Before we jump all over Portland Mayor Ethan Strimling for his preposterous suggestion that he might deserve more pay and a company car, let’s think for a minute.

He must have had a very good reason.

Strimling can’t really believe that he deserves a raise based on his performance so far: He must know that the big debate around town is whether Portland needs a different person to be mayor or if it would be better to eliminate the position entirely, burn what’s left behind and plow the ground with salt so that nothing ever grows there again.

He must understand that it’s bad politics for an elected official to ask for more money for himself at a time when he is asking members of the public to give more of their income over to the city to fund expensive but necessary projects, as he is doing with a $64 million school construction bond that would raise everyone’s property taxes.

He can’t be acting out of jealousy of Jon Jennings, the city manager, who not only makes more money than the mayor but also has more authority at City Hall. A public servant like the mayor wouldn’t be looking for the taxpayers to fund petty perks and status symbols to make up for his feelings of inferiority.

No, none of that makes sense. For someone as smart as the mayor to pull a stunt like this, he must have had a pretty good reason. For instance, has anyone considered these possibilities?

Maybe he doesn’t want to be mayor any more. Maybe the job is a lot harder than it looked when Michael Brennan was screwing up Robert’s Rules of Order and trying to get people excited about “health informatics.”

Maybe Strimling is looking for a graceful exit from City Hall, where he can say, “I love being your mayor, but I must earn more than $71,000 a year so that I can prepare for what may be a very long retirement from politics.”

 Maybe this is a ploy to make his enemies overconfident. Now that he has associated himself so strongly with the four-elementary-school renovations option on the November ballot, he’s acting incompetent so the bond issue’s opponents will think they can relax because this one’s in the can.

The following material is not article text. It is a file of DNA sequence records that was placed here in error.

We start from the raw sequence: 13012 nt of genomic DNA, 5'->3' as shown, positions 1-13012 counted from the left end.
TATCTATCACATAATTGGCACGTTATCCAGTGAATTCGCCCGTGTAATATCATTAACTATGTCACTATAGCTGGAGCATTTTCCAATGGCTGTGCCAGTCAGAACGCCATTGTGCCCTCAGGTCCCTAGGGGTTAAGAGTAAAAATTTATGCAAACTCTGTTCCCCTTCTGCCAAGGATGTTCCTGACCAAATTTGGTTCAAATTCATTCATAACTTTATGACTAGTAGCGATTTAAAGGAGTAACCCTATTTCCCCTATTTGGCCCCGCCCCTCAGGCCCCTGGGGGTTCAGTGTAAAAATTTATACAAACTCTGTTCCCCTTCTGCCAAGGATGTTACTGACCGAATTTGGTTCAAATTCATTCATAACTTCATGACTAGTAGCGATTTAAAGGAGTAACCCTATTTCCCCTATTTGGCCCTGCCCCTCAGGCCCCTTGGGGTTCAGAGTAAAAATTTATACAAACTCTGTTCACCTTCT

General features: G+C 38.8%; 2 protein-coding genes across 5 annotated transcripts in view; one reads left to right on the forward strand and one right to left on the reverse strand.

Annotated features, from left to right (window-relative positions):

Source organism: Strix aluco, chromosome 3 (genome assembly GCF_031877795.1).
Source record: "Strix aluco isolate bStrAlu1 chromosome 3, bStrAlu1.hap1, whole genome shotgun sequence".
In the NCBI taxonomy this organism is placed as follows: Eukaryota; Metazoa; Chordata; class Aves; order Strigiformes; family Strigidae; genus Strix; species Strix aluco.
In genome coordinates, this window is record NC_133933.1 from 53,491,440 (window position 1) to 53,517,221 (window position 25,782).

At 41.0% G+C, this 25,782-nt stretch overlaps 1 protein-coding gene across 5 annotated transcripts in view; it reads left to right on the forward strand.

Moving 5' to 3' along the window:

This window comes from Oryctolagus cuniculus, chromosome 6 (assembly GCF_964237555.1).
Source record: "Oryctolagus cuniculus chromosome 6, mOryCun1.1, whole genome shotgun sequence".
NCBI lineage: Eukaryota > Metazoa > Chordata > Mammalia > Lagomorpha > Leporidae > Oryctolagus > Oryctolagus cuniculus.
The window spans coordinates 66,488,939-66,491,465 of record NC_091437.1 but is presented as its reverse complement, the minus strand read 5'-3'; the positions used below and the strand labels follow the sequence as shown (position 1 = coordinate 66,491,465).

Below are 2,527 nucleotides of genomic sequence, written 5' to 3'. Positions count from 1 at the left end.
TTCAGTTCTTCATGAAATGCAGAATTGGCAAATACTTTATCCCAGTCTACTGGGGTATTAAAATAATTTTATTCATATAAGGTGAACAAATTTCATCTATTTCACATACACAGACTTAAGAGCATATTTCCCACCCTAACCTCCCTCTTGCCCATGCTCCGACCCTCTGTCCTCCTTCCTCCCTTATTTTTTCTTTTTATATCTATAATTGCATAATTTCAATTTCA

Maybe he never even asked that he be considered for a raise – maybe that was done by Russian hackers. And maybe he can’t reveal that now because he’s working with the intelligence agencies to get the real culprits to expose themselves. When the bad guys get caught, the mayor may get a medal, and won’t all his critics feel stupid.

There are a lot of much more plausible explanations for Strimling’s request to have his pay reviewed than the one everyone has jumped to: That the city’s political leader lacks political sense.

If that were the case, as crazy as it sounds, then Portland would really be in trouble.

The way the charter works, the mayor only has power if he has the city at his back. That support has to filter through members of the City Council. They are not going to follow his leadership if he repeatedly indicates that he has bad judgment, so it’s usually considered wise to avoid making yourself look ridiculous.

Strimling must have been kidding when he bragged Tuesday to the hosts at WGAN radio that he had the most “significant position in the city” with “more responsibility and more accountability” than any other official.

“If the mayor talks about a policy choice, it’s on the front page of the paper,” Strimling explained. “The power of this office is that you can shift the conversation in a day.”

But in reality, he must know that it’s not about headlines or conversations.

When he represents a majority on the City Council, the mayor has considerable influence on public affairs. When he doesn’t have a majority, he’s just a spectator at City Hall, albeit one with his own office and white noise machine.

If Strimling didn’t know all of this already, that would mean that he drastically misunderstood the position that he spent five years of his life pursuing, and that he still does not understand the job 16 months into his term.

It would mean that four city councilors, seven school board members, five former mayors, 9,162 voters and a prominent newspaper’s editorial board – who all endorsed Strimling for mayor – may have made a major mistake in 2015.

Nah. That can’t be it. There’s got to be a better explanation.

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Greg Kesich is the editorial page editor. He can be contacted at:

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Twitter: @gregkesich